Golf is a service business that attracts people who have a passion for the game and its values. Identical twins Daryl and Derek Crawford were born and bred for the job.
“Our father was a skycap at TWA in Phoenix and taught us the importance of service to others,” Daryl says. “He passed that along to us.”
He also told his sons they would be defined by their actions, not the color of their skin. A father’s guidance has proved invaluable over the course of his sons’ lifetimes and three decades in the golf business. Their story is one more example of the disparate ways golf can serve as the foundation for lives that are well lived.
The Arizona Golf Association’s 2020 Updegraff Award, given to Derek, an executive with Phoenix-based Gibson Golf Management; and Daryl, the general manager at Papago Golf Course in Phoenix, is only the most recent example. The award, named for Dr. Ed Updegraff of Tucson, a longtime supporter of amateur golf in Arizona, is earned by those whose actions exemplify the spirit of the game.
Golf was an early influence in the twins’ lives. Growing up, they were like most little guys, playing whatever sport was in season. They were introduced to golf at a municipal course in Phoenix and soon became fixtures. “We liked being at the golf course and were always looking for reasons to be there,” Derek remembers.
They began to compete as teenagers, and that’s when they met Bill Dickey, a former winner of the Updegraff Award, and other members of the Desert Mashies, a Phoenix-based group of minority golfers who help young golfers connect with the game. “Bill and Alice Dickey embraced us as family and always helped us when we needed it,” Daryl says.
They played on the first golf team at St. Mary’s Catholic High School in Phoenix and walked on at Arizona State. Good players and enthusiastic competitors, they were attracted to the game’s attributes and values. Accountability, striving toward a goal and staring down adversity or disappointment were part of their DNA.
They worked at courses in the Phoenix area, first in bag rooms, where they refined their service skills, and later in management positions with increasing responsibility. Soon they were being recognized as role models, especially for other young people of color.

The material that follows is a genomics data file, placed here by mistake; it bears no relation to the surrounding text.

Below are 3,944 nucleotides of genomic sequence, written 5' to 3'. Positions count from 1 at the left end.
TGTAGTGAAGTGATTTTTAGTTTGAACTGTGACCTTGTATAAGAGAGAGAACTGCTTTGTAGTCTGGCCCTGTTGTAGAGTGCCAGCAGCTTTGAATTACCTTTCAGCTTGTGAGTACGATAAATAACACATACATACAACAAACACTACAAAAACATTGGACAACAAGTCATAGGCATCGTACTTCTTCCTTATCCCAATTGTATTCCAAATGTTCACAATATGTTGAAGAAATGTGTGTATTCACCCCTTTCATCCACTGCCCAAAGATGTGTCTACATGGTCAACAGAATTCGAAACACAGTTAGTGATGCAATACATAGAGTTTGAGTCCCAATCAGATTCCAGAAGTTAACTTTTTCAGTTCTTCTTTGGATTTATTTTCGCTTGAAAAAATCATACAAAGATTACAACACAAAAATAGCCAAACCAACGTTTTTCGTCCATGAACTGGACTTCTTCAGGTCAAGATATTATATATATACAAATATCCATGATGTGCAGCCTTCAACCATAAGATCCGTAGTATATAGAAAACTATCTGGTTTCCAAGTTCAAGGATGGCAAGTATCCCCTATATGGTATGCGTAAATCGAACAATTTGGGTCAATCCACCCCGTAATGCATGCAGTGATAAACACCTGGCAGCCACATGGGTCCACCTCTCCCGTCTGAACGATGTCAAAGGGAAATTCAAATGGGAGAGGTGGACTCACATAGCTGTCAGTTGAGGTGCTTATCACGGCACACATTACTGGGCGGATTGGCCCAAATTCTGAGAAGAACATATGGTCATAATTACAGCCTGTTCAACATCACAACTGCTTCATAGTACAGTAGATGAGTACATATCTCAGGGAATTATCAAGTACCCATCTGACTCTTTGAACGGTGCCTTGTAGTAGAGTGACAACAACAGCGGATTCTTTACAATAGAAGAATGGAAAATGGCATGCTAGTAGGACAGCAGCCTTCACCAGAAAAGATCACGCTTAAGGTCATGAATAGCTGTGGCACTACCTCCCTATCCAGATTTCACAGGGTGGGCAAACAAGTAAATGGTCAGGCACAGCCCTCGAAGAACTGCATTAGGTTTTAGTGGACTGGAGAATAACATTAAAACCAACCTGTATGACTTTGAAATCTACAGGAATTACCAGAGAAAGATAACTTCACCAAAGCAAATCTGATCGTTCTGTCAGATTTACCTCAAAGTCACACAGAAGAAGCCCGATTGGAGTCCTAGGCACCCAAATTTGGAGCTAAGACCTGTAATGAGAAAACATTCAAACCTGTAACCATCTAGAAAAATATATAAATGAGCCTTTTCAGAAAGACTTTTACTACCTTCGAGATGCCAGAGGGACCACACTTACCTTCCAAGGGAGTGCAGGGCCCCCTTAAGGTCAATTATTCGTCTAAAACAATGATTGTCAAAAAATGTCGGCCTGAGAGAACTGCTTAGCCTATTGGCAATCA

In the 1990s, they both left the club life to work as PING tour reps on the men’s and women’s European tours. They became trusted friends and suppliers to the some of the world’s best golfers.
For Daryl and Derek, it all seemed a natural progression.
“We did as our parents taught us, to listen to and learn from good advice,” Derek says. “And we never lost the joy of playing the game.”
“They were brought up in the game and continue to grow as business leaders and all-around golf ambassadors,” said Phil Green, COO and Principal of OB Sports Golf Management, which manages the Papago course where Daryl is the general manager. “Their love for golf, years of experience and strong work ethic have served them well over the years, and they haven’t forgotten to give back along the way. Their story is a great example of the way golf can become the foundation of success.”
As African-Americans, Daryl and Derek stand out in most golfing circles, where black and brown faces are significantly underrepresented. But it’s their actions, not their race – as their father predicted – that have defined them.
“We never felt anyone was trying to stop us or hold us back,” Derek says, as if anyone could.
“We have been blessed,” Daryl adds.
As have we all through their actions and their friendship.
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